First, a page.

On paper, the oil revenue first goes to an account in the U.S. Federal Reserve Bank, and the Iraqi government later makes withdrawals from this account through either cash or foreign transactions in order to cover its imports and the salaries of public sector employees. Some of the cash that the government receives goes to commercial banks for imports by the private sector. The amount of cash sold to the commercial banks varies, but usually hovers between $200 and $250 million per day. In practice, however, the money’s final destination has garnered little attention in the past—presenting Tehran with an opportunity to gain hard currency through illicit exchanges and with sympathetic officials in the Iraqi government.
Given that Iran remains under constant scrutiny because of international sanctions, it was vital for Tehran to gain access to hard foreign currency through Iraq. In 2012, for example, the Iraqi central bank announced that it was under a “currency attack” because, as it turned out, traders that buy U.S. dollars would simply sell them on the black market to Iran. It was at that time that the sale of dollars in the auction rose from a daily of $160 million to between $200 and 300 million. By 2015, the Federal Reserve reacted by temporarily halting the flow of billions of dollars to the Iraqi central bank—primarily due to concerns that U.S. dollars were being used to fund the Islamic State. After the Trump administration withdrew from the JCPOA in 2018, Iran faced even greater pressure. This only made the Iraqi currency exchange even more important to the financial livelihood of the Islamic Republic.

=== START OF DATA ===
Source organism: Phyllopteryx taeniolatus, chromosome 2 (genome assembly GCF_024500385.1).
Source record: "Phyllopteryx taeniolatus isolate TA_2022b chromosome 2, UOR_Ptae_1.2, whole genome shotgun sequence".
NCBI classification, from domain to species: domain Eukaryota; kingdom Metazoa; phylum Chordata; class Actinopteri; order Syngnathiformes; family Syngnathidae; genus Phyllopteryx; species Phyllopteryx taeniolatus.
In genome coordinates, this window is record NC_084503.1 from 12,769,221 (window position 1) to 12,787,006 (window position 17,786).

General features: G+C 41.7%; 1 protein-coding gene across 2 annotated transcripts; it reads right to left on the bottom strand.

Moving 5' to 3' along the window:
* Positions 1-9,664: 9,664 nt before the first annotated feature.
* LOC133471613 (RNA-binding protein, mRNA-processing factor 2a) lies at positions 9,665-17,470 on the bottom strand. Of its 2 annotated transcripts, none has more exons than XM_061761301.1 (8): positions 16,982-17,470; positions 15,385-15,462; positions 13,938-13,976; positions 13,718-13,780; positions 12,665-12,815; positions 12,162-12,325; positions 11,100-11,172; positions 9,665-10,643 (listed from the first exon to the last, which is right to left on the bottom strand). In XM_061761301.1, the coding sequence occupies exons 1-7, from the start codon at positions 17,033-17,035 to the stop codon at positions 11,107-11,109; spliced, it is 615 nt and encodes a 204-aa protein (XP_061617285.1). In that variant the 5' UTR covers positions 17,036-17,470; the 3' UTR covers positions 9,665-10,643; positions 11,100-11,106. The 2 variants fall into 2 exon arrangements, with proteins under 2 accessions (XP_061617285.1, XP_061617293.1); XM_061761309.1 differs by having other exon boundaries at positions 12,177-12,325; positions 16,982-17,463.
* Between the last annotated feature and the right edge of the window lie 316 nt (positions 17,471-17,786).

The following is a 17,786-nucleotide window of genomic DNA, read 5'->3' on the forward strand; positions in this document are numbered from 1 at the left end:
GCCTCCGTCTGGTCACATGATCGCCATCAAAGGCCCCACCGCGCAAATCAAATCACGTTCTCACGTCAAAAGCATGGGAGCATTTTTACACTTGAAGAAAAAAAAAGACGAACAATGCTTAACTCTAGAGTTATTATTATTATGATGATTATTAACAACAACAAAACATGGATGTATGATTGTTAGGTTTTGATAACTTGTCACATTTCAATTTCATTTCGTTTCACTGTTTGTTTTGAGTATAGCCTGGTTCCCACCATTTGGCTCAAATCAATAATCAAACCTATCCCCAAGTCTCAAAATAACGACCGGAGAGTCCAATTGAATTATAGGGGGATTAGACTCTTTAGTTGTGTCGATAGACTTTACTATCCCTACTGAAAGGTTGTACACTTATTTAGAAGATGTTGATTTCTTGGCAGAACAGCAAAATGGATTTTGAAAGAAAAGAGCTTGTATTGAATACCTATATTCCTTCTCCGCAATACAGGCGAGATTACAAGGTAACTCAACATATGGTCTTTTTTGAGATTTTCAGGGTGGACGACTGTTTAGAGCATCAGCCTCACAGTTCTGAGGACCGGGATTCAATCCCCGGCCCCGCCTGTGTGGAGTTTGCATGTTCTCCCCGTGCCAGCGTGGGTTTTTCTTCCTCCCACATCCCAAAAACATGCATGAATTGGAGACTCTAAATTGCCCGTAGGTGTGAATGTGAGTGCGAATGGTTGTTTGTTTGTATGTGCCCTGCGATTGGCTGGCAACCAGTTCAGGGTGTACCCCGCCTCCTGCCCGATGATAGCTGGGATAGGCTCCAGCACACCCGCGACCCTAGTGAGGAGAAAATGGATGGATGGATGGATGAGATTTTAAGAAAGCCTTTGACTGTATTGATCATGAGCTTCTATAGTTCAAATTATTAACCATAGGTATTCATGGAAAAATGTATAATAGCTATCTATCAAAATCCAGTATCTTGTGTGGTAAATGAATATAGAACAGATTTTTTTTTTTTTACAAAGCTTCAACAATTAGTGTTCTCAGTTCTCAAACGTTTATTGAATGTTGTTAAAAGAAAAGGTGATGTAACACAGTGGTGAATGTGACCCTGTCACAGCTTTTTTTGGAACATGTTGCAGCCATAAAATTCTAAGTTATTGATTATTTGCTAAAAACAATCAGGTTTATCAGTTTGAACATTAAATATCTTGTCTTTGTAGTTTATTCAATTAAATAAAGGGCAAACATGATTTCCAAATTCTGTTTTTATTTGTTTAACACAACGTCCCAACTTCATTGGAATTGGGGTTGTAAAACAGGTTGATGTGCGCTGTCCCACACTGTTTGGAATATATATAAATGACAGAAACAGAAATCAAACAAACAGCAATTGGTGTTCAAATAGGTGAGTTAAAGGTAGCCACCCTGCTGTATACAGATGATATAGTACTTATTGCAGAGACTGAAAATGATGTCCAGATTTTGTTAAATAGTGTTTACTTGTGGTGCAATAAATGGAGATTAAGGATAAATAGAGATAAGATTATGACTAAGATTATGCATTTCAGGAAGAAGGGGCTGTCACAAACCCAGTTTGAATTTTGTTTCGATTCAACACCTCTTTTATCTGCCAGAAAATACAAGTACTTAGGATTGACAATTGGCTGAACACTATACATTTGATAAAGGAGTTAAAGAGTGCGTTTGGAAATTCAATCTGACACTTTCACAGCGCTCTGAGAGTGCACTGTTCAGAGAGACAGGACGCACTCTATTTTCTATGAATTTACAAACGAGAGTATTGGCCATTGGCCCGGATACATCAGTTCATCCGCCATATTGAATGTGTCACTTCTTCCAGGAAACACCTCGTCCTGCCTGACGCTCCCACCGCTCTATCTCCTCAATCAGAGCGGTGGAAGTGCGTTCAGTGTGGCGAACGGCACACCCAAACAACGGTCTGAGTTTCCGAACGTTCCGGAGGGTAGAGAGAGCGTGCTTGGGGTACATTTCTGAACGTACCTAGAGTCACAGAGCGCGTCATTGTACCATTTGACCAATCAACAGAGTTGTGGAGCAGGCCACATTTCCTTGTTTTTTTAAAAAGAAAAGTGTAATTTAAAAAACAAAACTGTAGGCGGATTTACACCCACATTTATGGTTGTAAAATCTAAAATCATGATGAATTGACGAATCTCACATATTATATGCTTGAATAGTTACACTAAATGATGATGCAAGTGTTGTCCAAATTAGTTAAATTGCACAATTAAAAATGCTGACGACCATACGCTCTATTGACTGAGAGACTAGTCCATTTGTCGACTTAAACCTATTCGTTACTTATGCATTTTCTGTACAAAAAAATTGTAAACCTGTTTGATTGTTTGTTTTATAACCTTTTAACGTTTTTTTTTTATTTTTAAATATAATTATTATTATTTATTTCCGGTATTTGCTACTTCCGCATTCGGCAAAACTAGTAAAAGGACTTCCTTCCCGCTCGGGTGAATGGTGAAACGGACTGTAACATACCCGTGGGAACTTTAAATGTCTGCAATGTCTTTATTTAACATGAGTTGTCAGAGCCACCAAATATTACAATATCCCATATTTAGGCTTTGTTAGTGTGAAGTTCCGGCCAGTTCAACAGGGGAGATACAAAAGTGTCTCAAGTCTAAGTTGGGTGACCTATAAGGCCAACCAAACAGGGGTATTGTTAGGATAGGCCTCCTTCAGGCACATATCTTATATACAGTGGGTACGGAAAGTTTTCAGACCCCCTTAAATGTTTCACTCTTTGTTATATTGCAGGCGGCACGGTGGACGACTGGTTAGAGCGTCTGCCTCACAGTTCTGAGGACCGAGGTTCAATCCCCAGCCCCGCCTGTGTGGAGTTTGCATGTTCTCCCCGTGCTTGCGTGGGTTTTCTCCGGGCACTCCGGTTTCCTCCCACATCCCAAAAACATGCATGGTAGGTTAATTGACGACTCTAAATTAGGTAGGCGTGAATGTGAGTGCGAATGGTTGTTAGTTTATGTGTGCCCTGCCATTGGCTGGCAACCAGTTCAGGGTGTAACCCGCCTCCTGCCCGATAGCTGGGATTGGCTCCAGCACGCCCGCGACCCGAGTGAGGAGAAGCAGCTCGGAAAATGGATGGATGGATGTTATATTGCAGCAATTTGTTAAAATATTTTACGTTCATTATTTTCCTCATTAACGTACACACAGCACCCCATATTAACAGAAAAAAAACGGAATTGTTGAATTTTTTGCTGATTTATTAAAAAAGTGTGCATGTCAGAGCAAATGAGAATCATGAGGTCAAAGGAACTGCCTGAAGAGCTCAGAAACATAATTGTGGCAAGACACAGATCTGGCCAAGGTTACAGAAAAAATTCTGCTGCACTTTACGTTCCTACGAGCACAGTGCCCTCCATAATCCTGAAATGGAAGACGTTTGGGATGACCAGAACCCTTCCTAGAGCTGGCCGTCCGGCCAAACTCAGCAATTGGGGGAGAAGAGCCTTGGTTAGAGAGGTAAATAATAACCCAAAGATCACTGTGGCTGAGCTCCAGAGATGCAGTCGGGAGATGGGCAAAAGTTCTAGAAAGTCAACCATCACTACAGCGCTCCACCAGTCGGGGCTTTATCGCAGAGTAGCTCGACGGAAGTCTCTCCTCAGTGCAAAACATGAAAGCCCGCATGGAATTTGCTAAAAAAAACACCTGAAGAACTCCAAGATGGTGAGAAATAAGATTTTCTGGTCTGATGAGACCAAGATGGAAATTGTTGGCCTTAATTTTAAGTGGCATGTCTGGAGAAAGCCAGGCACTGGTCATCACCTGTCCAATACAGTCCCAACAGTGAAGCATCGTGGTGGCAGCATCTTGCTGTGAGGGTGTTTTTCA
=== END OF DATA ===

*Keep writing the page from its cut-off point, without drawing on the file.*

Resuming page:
Although the Iraqi dinar is pegged to the dollar, its value decreased in 2018 because of Iran’s acquisitions of many of the dollars in the Iraqi market through gangs that buy large amounts, offering 20% to 25% discounts if payments for Iranian goods are made in dollars. Iran has also sold its own oil disguised as Iraqi oil in the past, receiving payment in precious dollars. The siphoning of the dollars allocated to Iraqi commercial banks by Iran reached 80%. Today, as reports indicate that Washington has received information that Iraq is conducting trade with Iran in U.S. dollars, the Federal Reserve has delayed or rejected many Iraqi requests because of the country’s links with Iran, and has drawn up plans to sanction many Iraqi banks. This has served to further depreciate the value of the Iraqi dinar.
Increased export figures notwithstanding, the real victim of the dinar’s devaluation is the average Iraqi citizen. The government employs nearly four million people in the public sector; because they receive their salary in Iraqi dinars, their purchasing power is diminished. The poverty rate is set to increase, as Iraqis see their salaries decrease in real terms and struggle to afford basic goods. The painful path Iraq and its citizens currently walk has only begun.
The views and opinions expressed in this article are those of the authors and do not necessarily reflect the views of Gulf International Forum.